On the Attribution to Charles Bird King
When purchased for Mahockney in 2010, the John Tyler portrait was unsigned but bore a tag (below) from the gallery attributing the work to Charles Bird King. However, the gallery owner did know that the painting had been purchased three years before, from the noted Richard Wheeler, a Fredericksburg art dealer.
On Dec. 19, 2010, we paid a visit to Mr. Wheeler, who said the following: “I bought the portrait five or so years ago (c. 2005) from a man whose name I can’t presently remember, but who was known for finding quality art from estate sales and private collections. He told me this painting came from a private home in Washington DC, or perhaps Alexandria (Virginia), but he had no other provenance records.”
On the attribution to Charles Bird King, Wheeler said, “I made that attribution, for several reasons. I have seen many King portraits, almost purchased one well-documented King portrait of a young girl years ago, and know the work of his contemporaries. This painting itself very much looks like King’s work to me, the brushwork, style, and quality. Secondly, the subject is very similar to many of his early Virginia and Washington portraits, many of which still are in private hands and sold in private transactions. This is very much a King-style portrait…”
Detail of frame
Wheeler continued: “Also, the frame itself instantly said to me that this is likely a King painting. The frame is obviously original, and the frame-maker, though his name escapes me at the moment, is where King got all of his frames, or the vast majority of them anyway when working in Washington or Richmond. The maker did frames for other painters, but he is very much associated with King.”
Go to this page to compare the Mahockney “attributed to King” portrait visually with other known King works from the early 19th Century.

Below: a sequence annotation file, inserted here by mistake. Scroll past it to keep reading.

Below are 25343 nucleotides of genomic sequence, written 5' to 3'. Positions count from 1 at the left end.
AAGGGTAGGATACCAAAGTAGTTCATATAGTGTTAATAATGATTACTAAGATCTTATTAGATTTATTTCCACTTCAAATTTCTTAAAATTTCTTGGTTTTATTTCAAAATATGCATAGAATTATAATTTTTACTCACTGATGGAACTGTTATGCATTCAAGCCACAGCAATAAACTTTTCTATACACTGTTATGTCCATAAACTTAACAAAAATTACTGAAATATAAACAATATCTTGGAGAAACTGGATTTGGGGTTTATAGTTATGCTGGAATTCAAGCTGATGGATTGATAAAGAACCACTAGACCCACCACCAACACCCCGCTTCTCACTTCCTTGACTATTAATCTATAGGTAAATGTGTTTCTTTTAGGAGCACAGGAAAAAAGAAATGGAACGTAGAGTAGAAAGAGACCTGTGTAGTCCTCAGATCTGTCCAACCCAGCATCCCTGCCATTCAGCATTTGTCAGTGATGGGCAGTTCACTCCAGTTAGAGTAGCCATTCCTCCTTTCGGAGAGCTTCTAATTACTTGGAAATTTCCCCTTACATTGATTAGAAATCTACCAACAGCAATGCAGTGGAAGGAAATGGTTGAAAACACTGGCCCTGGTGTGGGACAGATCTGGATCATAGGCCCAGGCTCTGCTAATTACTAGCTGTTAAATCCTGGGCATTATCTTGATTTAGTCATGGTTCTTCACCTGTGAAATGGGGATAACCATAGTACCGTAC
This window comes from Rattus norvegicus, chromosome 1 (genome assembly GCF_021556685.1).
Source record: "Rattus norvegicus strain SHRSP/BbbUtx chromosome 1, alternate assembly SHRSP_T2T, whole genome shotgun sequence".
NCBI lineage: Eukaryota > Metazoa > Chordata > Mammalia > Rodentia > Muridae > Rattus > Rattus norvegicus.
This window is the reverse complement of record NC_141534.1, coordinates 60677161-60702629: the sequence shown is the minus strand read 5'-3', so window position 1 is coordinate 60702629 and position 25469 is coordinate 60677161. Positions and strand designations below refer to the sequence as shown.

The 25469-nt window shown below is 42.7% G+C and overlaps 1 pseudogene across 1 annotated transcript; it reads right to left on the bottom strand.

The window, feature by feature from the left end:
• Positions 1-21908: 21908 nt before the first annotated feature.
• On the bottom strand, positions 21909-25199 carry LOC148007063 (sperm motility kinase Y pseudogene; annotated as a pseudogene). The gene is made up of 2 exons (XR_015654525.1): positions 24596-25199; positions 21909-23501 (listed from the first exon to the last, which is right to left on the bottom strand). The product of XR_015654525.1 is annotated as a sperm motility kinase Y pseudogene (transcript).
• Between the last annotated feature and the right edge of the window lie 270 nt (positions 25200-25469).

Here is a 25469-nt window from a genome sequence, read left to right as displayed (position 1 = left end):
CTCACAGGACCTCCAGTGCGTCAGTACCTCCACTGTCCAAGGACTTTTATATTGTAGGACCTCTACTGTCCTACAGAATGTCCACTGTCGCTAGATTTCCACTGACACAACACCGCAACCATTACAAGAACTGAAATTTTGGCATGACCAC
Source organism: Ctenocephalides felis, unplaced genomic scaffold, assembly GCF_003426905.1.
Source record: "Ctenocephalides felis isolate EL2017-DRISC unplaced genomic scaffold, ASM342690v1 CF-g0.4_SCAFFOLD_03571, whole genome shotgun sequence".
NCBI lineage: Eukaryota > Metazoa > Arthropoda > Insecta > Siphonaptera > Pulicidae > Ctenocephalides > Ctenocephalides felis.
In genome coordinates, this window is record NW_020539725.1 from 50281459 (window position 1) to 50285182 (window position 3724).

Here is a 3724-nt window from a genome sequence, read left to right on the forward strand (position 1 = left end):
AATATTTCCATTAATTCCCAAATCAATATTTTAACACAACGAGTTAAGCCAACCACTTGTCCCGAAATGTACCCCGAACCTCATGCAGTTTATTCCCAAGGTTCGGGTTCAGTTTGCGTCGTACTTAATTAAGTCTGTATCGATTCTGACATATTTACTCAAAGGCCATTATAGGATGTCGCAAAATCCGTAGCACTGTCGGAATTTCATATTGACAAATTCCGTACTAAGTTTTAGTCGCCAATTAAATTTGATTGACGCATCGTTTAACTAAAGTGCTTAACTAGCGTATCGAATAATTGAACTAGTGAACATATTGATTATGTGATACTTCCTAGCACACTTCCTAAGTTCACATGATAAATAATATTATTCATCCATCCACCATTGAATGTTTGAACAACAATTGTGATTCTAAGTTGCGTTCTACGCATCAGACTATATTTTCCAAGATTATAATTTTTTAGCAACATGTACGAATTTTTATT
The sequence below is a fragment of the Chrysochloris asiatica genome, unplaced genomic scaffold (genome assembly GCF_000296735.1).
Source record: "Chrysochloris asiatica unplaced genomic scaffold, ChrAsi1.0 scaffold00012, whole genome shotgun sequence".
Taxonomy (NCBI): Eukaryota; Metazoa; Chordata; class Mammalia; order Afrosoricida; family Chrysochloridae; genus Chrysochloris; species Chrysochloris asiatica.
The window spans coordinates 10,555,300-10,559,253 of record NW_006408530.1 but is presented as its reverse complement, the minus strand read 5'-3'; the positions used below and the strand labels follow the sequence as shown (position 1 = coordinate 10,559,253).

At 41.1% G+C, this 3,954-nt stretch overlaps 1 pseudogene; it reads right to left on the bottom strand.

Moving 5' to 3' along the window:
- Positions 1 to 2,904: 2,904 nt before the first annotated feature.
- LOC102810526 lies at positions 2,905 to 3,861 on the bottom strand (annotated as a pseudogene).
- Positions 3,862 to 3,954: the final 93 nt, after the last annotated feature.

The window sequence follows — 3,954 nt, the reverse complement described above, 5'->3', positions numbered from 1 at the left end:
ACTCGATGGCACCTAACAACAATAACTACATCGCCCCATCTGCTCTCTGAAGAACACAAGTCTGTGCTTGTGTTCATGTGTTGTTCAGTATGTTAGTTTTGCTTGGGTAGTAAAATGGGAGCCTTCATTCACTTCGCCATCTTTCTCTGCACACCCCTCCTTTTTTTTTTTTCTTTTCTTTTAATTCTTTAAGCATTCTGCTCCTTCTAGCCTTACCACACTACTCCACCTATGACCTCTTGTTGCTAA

Matching Career Timelines: Charles Bird King and John Tyler
From Wikipedia Bio of Charles Bird King
“Charles Bird King (1785–1862) is a United States artist who is best known for his portraiture… At age twenty he moved to London to study under the famous painter Benjamin West at the esteemed Royal Academy. King returned to the U.S. due to the War of 1812 after a seven-year stay in London, and spent time working in Philadelphia, Baltimore, and Richmond. He eventually settled in Washington, due to the economic appeal that the burgeoning city offered. In the nation’s new capital, the artist earned a solid reputation as a portraitist among politicians, and earned enough to maintain his own studio and gallery. King’s economic success in the art world, particularly in the field of portraiture, had more to do with his ability to socialize with the wealthy celebrities, and relate to the well educated politicians of the time: “His industry and simple habits enabled him to acquire a handsome competence, and his amiable and exemplary character won him many friends.” These patrons included John Quincy Adams, John C. Calhoun, Henry Clay, James Monroe, and Daniel Webster. In fact, King’s popularity and steady stream of work that was dependent on his location in the capitol left him with little reason or need to leave Washington….”
King’s work today is on display at the National Portrait Gallery, the Corcoran Gallery of Art, the Metropolitan Museum of Art (New York), Harvard University’s Fogg Art Museum, the J. Paul Getty Museum (Los Angeles), the White House (Washington DC), and many other leading art institutions. More about King’s work is here: http://www.charlesbirdking.com/museum.html
Examining the timeline for overlaps in geography between painter and subject: